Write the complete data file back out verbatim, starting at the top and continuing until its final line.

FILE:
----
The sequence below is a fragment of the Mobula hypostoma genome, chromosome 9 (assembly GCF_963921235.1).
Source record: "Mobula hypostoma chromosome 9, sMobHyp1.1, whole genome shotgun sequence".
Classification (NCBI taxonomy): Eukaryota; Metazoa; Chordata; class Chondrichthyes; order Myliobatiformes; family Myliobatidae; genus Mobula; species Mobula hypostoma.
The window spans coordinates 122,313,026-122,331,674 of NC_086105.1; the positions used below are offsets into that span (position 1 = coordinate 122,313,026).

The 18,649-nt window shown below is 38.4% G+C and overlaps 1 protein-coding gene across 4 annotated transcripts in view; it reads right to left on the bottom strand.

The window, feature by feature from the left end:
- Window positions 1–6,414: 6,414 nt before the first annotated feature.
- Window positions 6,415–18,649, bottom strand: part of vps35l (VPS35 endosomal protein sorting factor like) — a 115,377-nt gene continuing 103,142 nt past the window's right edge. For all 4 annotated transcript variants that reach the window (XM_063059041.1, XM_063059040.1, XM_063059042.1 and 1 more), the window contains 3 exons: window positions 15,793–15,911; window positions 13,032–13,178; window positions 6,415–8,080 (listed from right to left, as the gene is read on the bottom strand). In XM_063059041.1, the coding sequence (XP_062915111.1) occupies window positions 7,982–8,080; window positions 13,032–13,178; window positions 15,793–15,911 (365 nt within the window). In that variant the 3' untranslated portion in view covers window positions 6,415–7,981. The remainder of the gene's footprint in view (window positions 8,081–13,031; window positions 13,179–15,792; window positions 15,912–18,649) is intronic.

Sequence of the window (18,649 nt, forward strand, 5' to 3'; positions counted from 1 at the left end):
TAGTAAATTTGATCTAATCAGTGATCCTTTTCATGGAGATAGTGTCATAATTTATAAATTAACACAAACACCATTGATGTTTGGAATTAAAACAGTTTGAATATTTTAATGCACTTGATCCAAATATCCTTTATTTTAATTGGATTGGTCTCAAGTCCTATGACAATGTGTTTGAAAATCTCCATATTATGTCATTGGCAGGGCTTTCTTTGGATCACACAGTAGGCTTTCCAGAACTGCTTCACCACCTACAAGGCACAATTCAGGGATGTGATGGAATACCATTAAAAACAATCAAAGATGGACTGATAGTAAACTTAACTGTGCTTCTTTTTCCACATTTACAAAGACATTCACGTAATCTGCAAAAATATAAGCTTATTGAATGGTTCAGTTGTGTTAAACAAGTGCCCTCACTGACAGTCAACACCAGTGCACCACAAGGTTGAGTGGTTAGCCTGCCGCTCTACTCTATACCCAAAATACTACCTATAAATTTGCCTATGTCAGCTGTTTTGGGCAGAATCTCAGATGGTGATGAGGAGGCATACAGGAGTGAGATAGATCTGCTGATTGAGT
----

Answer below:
The sequence below is a fragment of the Mobula hypostoma genome, chromosome 9 (assembly GCF_963921235.1).
Source record: "Mobula hypostoma chromosome 9, sMobHyp1.1, whole genome shotgun sequence".
Classification (NCBI taxonomy): Eukaryota; Metazoa; Chordata; class Chondrichthyes; order Myliobatiformes; family Myliobatidae; genus Mobula; species Mobula hypostoma.
The window spans coordinates 122,313,026-122,331,674 of NC_086105.1; the positions used below are offsets into that span (position 1 = coordinate 122,313,026).

The 18,649-nt window shown below is 38.4% G+C and overlaps 1 protein-coding gene across 4 annotated transcripts in view; it reads right to left on the bottom strand.

The window, feature by feature from the left end:
- Window positions 1–6,414: 6,414 nt before the first annotated feature.
- Window positions 6,415–18,649, bottom strand: part of vps35l (VPS35 endosomal protein sorting factor like) — a 115,377-nt gene continuing 103,142 nt past the window's right edge. For all 4 annotated transcript variants that reach the window (XM_063059041.1, XM_063059040.1, XM_063059042.1 and 1 more), the window contains 3 exons: window positions 15,793–15,911; window positions 13,032–13,178; window positions 6,415–8,080 (listed from right to left, as the gene is read on the bottom strand). In XM_063059041.1, the coding sequence (XP_062915111.1) occupies window positions 7,982–8,080; window positions 13,032–13,178; window positions 15,793–15,911 (365 nt within the window). In that variant the 3' untranslated portion in view covers window positions 6,415–7,981. The remainder of the gene's footprint in view (window positions 8,081–13,031; window positions 13,179–15,792; window positions 15,912–18,649) is intronic.

Sequence of the window (18,649 nt, forward strand, 5' to 3'; positions counted from 1 at the left end):
TAGTAAATTTGATCTAATCAGTGATCCTTTTCATGGAGATAGTGTCATAATTTATAAATTAACACAAACACCATTGATGTTTGGAATTAAAACAGTTTGAATATTTTAATGCACTTGATCCAAATATCCTTTATTTTAATTGGATTGGTCTCAAGTCCTATGACAATGTGTTTGAAAATCTCCATATTATGTCATTGGCAGGGCTTTCTTTGGATCACACAGTAGGCTTTCCAGAACTGCTTCACCACCTACAAGGCACAATTCAGGGATGTGATGGAATACCATTAAAAACAATCAAAGATGGACTGATAGTAAACTTAACTGTGCTTCTTTTTCCACATTTACAAAGACATTCACGTAATCTGCAAAAATATAAGCTTATTGAATGGTTCAGTTGTGTTAAACAAGTGCCCTCACTGACAGTCAACACCAGTGCACCACAAGGTTGAGTGGTTAGCCTGCCGCTCTACTCTATACCCAAAATACTACCTATAAATTTGCCTATGTCAGCTGTTTTGGGCAGAATCTCAGATGGTGATGAGGAGGCATACAGGAGTGAGATAGATCTGCTGATTGAGT